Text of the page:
In addition to the powder and liquid cement components, various therapeutic agents may be introduced into the powder or liquid phases. In the case of post-extraction alveolitis or dry socket and osteomyelitis, the addition of an antibiotic such as one of the penicillinase--resistant penicillin, oxacillin, methicillin, or other antibiotics such as cephalosporin, erthyromycin or gentamicin may be advantageous in promoting bone healing. The antibiotic would be released as the cement graft degrades. In the case of patients suffering from periodontitis, one of the tetracycline drugs can be added to the cement grafts which is placed into the bony defect. Since tetracycline is known to chemically bond to substances containing divalent or trivalent cations including bone, this drug will bond to the cement graft material of this invention as can be demonstrated by fluorescent microscopy. Thus, the drug becomes an integral part of the graft, being slowly released as the graft degrades.
In order to prepare a cement for clinical application, the sterilized powder and liquid components are mixed together by spatulation on a sterile glass slab which may be precooled in order to prolong the setting time. The proper powder to liquid ratio must be used in order to obtain a workable paste consistency, and the powder must be wetted by the liquid by filling the pore space of the powder with only a small excess of liquid to achieve the desired consistency. A typical powder to liquid ratio in grams per milliliter ranges from 1.5 to 3.0. Upon mixing to the putty-like consistency the cement is ready to be placed into the surgical site of the bone or tooth using a variety of dental instruments for handling plastic-like materials including syringes and amalgam carriers.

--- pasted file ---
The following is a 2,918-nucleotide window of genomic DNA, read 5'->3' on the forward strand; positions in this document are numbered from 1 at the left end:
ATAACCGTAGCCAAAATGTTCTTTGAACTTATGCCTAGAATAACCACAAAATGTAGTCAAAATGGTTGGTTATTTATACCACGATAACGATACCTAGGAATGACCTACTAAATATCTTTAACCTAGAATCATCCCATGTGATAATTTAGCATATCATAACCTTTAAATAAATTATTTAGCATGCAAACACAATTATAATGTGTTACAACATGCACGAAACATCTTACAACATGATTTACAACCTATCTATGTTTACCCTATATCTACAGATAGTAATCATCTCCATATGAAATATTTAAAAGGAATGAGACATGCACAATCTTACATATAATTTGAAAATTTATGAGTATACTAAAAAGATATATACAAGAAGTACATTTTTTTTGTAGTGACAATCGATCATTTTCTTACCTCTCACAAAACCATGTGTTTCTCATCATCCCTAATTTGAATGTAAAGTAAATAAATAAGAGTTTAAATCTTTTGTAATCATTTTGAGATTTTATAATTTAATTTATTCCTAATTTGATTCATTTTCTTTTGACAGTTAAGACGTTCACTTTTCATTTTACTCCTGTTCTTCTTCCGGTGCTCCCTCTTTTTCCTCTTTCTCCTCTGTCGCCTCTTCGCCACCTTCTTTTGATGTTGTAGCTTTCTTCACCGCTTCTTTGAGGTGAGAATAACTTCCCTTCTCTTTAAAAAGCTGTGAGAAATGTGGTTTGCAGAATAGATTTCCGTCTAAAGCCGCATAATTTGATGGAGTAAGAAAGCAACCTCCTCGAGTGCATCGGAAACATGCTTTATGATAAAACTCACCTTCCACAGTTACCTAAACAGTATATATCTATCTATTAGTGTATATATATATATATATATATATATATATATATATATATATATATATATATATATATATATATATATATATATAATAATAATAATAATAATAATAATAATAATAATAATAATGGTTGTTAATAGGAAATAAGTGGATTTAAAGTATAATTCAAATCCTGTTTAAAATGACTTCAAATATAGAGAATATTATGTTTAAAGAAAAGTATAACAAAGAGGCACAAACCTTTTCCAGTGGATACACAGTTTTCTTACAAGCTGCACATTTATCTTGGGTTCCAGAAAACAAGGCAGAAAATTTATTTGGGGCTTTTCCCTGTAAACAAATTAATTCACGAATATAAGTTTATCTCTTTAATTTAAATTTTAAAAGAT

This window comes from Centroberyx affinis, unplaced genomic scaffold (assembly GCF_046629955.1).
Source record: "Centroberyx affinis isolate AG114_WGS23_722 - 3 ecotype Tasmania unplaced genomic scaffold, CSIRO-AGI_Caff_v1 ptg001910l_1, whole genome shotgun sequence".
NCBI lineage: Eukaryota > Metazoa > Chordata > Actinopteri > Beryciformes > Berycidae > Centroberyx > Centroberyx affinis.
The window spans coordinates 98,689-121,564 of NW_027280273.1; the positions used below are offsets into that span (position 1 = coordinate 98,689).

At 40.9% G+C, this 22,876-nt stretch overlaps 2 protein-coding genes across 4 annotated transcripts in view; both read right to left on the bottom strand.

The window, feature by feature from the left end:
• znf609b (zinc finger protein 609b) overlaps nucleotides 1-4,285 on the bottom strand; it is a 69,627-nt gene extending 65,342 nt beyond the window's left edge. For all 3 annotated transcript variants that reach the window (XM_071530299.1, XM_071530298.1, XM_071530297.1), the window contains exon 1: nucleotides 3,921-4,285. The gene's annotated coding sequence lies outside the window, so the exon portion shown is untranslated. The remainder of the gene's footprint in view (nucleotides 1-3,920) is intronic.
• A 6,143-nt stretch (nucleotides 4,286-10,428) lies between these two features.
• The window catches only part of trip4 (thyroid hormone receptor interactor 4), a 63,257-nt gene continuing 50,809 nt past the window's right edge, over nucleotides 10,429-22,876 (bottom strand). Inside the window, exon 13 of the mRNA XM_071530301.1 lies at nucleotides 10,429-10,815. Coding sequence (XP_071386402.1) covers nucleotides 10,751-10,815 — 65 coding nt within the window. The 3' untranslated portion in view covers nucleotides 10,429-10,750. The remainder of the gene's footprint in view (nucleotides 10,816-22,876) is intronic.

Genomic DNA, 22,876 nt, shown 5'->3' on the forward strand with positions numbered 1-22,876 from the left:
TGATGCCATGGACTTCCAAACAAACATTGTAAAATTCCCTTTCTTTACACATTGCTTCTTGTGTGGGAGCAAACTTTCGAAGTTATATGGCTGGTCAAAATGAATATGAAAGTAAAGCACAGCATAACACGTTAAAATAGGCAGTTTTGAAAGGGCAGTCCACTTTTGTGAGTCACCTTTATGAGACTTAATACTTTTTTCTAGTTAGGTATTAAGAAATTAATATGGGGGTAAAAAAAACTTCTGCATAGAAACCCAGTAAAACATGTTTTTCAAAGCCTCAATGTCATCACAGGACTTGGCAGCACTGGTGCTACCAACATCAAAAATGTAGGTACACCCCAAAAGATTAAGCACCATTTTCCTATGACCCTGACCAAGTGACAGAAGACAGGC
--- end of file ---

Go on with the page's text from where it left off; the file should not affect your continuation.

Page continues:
The invention will be further illustrated by the following examples.